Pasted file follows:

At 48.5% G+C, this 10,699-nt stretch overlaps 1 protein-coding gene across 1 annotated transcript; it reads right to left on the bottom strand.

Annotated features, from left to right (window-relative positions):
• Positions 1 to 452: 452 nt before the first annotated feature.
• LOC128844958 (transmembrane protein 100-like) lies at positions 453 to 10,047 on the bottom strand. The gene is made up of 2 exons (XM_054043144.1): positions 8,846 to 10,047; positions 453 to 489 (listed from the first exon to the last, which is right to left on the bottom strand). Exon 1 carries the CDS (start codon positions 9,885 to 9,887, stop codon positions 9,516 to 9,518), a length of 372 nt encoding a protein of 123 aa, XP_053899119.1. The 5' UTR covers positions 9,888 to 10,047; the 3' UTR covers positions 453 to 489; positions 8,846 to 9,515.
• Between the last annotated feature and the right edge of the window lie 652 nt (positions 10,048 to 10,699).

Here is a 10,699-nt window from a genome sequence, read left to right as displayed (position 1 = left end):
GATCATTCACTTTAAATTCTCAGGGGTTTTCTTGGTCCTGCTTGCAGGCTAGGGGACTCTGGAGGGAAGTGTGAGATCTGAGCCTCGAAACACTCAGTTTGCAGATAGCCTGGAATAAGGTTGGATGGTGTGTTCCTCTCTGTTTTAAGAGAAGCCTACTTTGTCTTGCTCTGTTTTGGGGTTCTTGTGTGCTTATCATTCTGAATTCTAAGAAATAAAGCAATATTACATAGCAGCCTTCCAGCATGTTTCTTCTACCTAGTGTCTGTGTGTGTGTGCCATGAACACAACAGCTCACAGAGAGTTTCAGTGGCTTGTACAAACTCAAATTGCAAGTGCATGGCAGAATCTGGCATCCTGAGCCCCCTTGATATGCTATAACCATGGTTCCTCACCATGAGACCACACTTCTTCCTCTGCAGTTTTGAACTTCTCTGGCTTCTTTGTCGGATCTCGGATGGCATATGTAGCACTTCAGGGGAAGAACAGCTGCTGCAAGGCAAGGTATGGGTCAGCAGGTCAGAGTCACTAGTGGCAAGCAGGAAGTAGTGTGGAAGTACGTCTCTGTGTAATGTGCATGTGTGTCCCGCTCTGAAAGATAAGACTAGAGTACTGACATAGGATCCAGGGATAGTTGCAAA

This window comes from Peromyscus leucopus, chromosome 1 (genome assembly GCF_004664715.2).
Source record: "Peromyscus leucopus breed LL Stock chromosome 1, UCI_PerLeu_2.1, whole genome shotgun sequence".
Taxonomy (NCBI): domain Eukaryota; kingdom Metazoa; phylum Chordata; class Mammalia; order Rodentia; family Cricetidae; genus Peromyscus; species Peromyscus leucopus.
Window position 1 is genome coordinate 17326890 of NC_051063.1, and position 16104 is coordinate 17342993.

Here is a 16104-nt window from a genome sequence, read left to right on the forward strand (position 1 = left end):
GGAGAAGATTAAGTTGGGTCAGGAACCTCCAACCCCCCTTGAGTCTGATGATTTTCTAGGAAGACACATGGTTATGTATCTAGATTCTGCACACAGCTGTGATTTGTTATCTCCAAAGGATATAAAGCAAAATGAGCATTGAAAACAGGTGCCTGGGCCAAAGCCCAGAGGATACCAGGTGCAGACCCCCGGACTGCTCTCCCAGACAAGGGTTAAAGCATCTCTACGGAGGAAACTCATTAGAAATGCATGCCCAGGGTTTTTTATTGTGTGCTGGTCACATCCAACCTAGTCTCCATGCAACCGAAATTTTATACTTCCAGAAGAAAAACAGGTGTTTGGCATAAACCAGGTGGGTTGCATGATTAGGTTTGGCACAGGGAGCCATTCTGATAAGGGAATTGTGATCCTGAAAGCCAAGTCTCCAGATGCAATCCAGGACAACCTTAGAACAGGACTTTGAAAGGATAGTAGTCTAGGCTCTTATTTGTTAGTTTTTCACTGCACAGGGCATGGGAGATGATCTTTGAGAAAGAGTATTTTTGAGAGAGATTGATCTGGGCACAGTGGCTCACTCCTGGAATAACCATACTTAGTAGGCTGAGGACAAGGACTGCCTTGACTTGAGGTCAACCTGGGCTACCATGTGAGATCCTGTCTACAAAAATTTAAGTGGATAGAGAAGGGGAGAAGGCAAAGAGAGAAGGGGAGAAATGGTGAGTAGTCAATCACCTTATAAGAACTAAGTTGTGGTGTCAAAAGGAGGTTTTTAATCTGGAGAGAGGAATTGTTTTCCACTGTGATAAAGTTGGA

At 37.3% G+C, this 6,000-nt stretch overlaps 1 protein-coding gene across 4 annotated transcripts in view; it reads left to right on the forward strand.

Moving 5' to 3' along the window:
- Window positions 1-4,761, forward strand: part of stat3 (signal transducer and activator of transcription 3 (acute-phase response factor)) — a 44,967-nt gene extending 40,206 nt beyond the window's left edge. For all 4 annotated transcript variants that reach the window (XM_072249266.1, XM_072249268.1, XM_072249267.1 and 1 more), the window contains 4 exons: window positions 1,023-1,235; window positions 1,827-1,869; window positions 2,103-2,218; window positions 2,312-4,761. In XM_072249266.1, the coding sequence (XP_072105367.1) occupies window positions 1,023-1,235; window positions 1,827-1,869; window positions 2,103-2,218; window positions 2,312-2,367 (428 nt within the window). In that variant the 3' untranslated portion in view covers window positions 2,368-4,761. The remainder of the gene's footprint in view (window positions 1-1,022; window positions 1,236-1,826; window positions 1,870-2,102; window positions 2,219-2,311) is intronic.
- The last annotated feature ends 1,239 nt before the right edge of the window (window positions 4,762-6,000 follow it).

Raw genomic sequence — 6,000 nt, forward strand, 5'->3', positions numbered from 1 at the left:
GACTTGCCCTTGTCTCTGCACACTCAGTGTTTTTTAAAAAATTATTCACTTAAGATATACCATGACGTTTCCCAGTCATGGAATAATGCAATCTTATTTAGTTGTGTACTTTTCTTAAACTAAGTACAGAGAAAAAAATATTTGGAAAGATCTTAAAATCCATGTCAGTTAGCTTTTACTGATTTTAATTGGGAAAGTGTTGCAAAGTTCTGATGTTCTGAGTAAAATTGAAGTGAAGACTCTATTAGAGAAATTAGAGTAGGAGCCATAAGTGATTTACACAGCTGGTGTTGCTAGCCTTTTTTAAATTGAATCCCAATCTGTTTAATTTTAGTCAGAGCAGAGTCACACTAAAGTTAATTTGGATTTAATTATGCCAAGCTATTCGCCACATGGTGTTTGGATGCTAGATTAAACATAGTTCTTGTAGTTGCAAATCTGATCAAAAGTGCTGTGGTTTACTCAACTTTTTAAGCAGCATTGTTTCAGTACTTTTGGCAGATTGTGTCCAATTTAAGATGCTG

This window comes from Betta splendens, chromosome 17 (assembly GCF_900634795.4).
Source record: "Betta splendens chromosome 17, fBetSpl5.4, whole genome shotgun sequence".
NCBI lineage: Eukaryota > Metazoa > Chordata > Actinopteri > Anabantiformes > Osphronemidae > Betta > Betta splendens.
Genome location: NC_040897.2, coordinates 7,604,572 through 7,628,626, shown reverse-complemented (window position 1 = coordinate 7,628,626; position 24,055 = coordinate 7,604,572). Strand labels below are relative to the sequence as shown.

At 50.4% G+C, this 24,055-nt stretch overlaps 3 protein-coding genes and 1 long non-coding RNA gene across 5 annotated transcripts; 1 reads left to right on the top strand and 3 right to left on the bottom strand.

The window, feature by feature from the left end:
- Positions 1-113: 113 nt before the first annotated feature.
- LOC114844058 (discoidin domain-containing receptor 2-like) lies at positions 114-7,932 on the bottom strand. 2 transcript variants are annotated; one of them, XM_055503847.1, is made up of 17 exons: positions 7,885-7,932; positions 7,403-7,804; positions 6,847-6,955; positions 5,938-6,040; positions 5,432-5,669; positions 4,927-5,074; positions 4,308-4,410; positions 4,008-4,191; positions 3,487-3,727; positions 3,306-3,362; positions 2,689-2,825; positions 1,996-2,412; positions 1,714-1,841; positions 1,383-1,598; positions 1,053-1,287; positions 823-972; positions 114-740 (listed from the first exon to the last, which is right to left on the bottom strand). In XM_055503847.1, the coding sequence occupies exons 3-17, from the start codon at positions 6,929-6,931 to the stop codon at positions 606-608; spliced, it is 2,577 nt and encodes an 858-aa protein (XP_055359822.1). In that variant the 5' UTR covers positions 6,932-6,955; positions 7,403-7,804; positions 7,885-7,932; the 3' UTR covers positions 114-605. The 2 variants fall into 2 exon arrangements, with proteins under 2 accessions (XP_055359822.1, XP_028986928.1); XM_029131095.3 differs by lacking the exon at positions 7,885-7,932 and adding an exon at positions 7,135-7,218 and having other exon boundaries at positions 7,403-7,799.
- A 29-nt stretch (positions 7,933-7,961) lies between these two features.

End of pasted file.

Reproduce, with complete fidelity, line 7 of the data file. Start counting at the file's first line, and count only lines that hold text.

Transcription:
GATCATTCACTTTAAATTCTCAGGGGTTTTCTTGGTCCTGCTTGCAGGCTAGGGGACTCTGGAGGGAAGTGTGAGATCTGAGCCTCGAAACACTCAGTTTGCAGATAGCCTGGAATAAGGTTGGATGGTGTGTTCCTCTCTGTTTTAAGAGAAGCCTACTTTGTCTTGCTCTGTTTTGGGGTTCTTGTGTGCTTATCATTCTGAATTCTAAGAAATAAAGCAATATTACATAGCAGCCTTCCAGCATGTTTCTTCTACCTAGTGTCTGTGTGTGTGTGCCATGAACACAACAGCTCACAGAGAGTTTCAGTGGCTTGTACAAACTCAAATTGCAAGTGCATGGCAGAATCTGGCATCCTGAGCCCCCTTGATATGCTATAACCATGGTTCCTCACCATGAGACCACACTTCTTCCTCTGCAGTTTTGAACTTCTCTGGCTTCTTTGTCGGATCTCGGATGGCATATGTAGCACTTCAGGGGAAGAACAGCTGCTGCAAGGCAAGGTATGGGTCAGCAGGTCAGAGTCACTAGTGGCAAGCAGGAAGTAGTGTGGAAGTACGTCTCTGTGTAATGTGCATGTGTGTCCCGCTCTGAAAGATAAGACTAGAGTACTGACATAGGATCCAGGGATAGTTGCAAA